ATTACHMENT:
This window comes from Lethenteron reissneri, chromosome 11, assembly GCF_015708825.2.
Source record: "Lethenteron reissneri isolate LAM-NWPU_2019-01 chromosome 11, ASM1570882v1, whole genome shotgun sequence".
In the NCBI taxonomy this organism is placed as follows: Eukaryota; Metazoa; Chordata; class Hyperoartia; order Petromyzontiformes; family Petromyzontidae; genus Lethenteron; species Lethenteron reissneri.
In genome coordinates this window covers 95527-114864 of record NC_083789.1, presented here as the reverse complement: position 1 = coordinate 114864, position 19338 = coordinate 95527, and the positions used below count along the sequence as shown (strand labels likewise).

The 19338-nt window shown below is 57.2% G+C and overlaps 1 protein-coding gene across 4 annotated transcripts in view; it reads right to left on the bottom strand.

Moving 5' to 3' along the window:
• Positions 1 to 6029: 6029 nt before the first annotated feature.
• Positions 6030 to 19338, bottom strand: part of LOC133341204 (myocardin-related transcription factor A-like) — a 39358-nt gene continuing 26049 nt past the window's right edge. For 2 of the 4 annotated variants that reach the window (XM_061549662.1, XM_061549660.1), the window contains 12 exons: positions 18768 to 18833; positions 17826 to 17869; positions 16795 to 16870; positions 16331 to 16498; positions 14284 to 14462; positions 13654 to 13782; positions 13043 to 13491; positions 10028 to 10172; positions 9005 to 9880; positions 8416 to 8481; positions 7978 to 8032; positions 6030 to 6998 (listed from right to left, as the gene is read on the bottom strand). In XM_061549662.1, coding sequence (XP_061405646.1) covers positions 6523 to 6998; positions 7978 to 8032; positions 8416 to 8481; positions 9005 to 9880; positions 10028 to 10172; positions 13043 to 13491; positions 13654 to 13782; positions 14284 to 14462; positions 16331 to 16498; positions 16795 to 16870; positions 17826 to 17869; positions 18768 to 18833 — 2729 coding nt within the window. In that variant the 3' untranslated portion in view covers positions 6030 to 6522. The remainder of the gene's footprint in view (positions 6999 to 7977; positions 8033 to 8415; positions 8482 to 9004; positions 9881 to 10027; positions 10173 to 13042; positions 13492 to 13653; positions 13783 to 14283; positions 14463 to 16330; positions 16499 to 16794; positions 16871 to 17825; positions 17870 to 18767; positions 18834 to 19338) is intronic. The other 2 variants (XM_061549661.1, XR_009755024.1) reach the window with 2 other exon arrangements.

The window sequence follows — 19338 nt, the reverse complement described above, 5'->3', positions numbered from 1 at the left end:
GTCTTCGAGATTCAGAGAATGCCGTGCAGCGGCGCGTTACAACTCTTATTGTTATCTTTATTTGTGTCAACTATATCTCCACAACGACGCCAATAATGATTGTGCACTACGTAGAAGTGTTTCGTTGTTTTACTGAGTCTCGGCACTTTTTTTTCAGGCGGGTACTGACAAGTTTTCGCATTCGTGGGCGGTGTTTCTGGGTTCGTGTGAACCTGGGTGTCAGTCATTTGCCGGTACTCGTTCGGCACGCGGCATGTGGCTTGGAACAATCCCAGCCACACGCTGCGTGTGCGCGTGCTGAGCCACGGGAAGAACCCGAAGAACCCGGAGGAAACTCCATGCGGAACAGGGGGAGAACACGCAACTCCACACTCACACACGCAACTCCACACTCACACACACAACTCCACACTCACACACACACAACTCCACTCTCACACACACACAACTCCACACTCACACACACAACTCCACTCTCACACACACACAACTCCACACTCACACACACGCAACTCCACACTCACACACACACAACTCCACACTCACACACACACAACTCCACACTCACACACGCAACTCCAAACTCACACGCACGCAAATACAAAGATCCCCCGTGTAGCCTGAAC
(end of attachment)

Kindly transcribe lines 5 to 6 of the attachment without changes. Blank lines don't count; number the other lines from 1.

The 19338-nt window shown below is 57.2% G+C and overlaps 1 protein-coding gene across 4 annotated transcripts in view; it reads right to left on the bottom strand.

Moving 5' to 3' along the window: